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M&A activity increases financial institutions’ goodwill amounts

Dec 30, 2020

The recent merger and acquisition activity within the financial institution world has created significant amounts of goodwill on many financial institutions’ balance sheets.

Goodwill and other intangible assets for all banks totaled approximately $409 billion at December 31, 2019, a 13% increase in the last five years. For community banks, the balance sheet increase was approximately 40%, or $18 billion, at December 31, 2019.

The COVID-19 pandemic has created significant economic uncertainty, which may indicate the existence of impairment indicators or triggering events and necessitate the need to perform a goodwill impairment analysis prior to the typical annual evaluation to determine whether the value of goodwill is less than its carrying amount. 

The accounting codification (ASC 350-20) gives several examples of triggering events, including but not limited to:

  • Deterioration in general economic conditions.
  • Industry and market considerations such as deterioration in the environment an entity operates in, an increased competitive environment or a decline in market-dependent multiples or metrics.
  • Overall financial performance such as negative or declining cash flows or a decline in actual or planned revenue or earnings compared with actual and projected results of relevant prior periods.
  • If applicable, a sustained decrease in share price (considered in both absolute terms and relative to peers).

Financial institutions should evaluate both positive and negative indicators when determining whether goodwill is impaired. If an impairment is determined to exist, the amount of the impairment must be written down through a charge to earnings at that time.

The accounting standards have, however, provided an alternative accounting treatment for goodwill for private companies. FASB’s Private Company Council (PCC) issued a GAAP alternative in 2014 (ASU 2014-02), allowing private companies to amortize their goodwill rather than carry goodwill on the books at its original value and test it for impairment annually.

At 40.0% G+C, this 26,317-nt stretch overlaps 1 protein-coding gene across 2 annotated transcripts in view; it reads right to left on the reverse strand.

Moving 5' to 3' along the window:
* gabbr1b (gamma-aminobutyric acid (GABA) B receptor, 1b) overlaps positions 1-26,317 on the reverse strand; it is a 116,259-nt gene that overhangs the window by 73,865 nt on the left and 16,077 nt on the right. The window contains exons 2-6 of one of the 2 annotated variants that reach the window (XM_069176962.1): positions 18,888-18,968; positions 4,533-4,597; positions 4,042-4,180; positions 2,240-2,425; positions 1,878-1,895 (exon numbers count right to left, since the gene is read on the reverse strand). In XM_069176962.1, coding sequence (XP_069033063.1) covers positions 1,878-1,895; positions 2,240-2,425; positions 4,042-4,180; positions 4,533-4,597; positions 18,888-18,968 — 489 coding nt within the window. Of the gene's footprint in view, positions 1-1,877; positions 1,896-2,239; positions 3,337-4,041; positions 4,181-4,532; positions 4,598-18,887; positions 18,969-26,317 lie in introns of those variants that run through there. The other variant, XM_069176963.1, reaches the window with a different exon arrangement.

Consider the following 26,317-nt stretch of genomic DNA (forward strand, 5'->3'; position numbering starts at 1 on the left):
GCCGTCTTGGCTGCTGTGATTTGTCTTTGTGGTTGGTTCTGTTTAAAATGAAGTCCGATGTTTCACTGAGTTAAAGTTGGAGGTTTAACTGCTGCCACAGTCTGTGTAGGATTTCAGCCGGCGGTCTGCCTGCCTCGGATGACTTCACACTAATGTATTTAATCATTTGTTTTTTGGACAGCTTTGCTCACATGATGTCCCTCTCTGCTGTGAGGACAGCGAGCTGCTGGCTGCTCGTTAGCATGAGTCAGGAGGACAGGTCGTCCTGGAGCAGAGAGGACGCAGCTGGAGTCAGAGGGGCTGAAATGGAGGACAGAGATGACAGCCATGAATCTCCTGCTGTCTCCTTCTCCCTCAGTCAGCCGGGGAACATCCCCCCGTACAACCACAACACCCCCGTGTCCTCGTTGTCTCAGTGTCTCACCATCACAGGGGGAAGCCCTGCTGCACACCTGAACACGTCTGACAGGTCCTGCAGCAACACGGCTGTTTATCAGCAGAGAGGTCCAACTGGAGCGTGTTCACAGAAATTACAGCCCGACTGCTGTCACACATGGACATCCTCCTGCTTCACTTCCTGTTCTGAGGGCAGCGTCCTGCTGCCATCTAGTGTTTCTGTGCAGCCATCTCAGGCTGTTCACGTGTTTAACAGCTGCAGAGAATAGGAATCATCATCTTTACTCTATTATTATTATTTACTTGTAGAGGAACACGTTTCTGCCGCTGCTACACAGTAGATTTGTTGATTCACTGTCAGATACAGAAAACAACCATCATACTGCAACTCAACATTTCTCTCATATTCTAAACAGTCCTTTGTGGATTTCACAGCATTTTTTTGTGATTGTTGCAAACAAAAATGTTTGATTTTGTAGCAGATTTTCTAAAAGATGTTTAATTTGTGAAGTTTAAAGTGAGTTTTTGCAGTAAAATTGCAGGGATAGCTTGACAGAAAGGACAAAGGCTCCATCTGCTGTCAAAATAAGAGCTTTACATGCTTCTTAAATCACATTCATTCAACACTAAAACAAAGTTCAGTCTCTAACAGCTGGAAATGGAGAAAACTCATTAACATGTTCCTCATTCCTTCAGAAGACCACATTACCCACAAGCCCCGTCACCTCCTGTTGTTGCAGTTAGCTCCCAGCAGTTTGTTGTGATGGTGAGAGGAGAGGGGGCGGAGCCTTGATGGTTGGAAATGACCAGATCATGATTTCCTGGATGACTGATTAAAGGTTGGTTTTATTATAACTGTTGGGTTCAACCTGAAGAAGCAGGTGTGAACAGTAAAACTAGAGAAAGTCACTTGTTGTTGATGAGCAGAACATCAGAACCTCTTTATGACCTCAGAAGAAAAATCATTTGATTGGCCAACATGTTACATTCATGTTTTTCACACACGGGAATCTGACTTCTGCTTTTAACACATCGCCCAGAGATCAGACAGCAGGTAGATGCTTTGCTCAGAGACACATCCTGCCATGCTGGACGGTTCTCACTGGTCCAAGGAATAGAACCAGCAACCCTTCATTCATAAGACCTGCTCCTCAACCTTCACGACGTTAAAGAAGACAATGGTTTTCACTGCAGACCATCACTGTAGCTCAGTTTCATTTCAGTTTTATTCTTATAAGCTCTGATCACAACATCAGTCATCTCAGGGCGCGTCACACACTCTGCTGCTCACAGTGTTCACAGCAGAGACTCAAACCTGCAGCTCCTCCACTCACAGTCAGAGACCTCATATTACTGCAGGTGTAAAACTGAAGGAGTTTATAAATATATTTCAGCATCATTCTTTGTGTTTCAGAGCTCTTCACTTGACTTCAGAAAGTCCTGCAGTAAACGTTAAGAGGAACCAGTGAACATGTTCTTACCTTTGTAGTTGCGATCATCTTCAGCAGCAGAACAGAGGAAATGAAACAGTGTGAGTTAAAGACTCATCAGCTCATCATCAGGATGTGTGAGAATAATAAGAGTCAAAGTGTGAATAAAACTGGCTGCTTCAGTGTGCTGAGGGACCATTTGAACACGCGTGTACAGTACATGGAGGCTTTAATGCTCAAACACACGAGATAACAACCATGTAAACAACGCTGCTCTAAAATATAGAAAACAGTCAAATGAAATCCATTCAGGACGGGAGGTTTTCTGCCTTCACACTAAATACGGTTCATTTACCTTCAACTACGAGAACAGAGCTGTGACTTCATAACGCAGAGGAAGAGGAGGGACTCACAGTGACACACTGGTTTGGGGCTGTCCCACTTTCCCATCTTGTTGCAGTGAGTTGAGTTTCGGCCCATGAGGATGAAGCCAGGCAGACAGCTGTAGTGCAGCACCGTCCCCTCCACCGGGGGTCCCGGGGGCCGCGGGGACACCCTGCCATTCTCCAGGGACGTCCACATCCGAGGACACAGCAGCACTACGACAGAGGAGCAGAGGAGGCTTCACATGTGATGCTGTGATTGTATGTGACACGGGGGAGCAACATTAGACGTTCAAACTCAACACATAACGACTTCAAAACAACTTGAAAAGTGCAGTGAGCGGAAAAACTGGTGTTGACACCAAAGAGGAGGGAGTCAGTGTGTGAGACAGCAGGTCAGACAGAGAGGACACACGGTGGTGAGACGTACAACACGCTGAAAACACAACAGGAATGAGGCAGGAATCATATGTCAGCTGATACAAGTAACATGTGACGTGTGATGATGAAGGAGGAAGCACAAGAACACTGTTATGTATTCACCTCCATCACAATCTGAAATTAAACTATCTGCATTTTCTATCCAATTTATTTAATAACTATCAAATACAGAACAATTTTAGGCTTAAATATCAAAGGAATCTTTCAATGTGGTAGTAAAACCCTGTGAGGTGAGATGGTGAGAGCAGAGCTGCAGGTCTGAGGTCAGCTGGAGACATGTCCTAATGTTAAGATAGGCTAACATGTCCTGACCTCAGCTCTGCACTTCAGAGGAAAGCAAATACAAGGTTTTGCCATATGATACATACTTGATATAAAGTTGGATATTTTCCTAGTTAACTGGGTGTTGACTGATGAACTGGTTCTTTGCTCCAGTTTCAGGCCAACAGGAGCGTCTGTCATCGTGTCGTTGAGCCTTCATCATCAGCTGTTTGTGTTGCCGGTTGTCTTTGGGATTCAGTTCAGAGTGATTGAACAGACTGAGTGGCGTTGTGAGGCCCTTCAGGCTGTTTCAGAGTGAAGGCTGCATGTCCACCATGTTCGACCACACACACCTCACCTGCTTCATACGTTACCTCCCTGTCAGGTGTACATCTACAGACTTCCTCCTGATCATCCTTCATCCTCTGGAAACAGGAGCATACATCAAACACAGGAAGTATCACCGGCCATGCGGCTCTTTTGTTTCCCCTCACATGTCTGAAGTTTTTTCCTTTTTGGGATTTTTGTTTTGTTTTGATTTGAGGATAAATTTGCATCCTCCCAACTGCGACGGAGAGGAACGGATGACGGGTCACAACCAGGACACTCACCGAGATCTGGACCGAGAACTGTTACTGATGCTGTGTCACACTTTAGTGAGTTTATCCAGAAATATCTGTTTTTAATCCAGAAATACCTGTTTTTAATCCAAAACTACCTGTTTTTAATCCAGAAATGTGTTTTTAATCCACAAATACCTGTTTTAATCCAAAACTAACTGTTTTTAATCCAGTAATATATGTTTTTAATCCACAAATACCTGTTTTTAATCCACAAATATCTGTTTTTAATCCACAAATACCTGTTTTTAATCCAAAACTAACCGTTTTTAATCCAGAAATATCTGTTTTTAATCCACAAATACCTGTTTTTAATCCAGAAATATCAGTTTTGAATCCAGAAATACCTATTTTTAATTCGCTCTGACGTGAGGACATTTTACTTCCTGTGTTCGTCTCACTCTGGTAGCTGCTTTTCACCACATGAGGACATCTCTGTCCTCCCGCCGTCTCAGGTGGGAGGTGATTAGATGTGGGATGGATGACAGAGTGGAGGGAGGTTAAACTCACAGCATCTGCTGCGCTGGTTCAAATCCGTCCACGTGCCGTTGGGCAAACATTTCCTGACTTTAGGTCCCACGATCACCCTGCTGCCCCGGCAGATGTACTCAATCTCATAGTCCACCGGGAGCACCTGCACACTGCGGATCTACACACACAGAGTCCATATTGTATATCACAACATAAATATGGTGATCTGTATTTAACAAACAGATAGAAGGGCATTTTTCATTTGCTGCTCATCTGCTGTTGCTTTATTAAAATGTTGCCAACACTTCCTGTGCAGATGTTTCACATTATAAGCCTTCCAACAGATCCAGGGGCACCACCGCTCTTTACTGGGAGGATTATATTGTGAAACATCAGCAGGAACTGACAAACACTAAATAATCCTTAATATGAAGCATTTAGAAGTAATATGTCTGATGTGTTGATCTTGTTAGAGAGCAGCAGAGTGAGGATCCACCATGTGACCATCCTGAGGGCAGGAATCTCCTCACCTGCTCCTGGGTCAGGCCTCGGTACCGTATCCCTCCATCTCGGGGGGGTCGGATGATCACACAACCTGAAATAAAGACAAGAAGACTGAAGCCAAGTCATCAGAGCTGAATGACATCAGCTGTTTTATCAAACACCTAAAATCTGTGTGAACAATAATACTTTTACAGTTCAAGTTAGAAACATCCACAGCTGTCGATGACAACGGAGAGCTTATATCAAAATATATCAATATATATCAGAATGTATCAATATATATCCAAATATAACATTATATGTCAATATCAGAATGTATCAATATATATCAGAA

In 2016, the FASB eliminated the effective date for this standard, meaning that companies can adopt at any time the alternative to amortize goodwill. So if a private company did not adopt the amortization method of accounting for its existing goodwill when the standard was established, it’s not too late to adopt this accounting treatment for existing goodwill on the private company’s balance sheet. This accounting standard allows private companies to elect to amortize goodwill on a straight-line basis over 10 years (or less, if the company demonstrates that another useful life is more appropriate).

Private companies adopting this standard would need to test goodwill for impairment only when a triggering event such as those listed above occurs vs. testing the goodwill for impairment annually. Because goodwill will become a lesser balance due to the amortization, which would be expensed on an ongoing basis, the likelihood of an impairment existing and being recognized immediately decreases over the amortization period.

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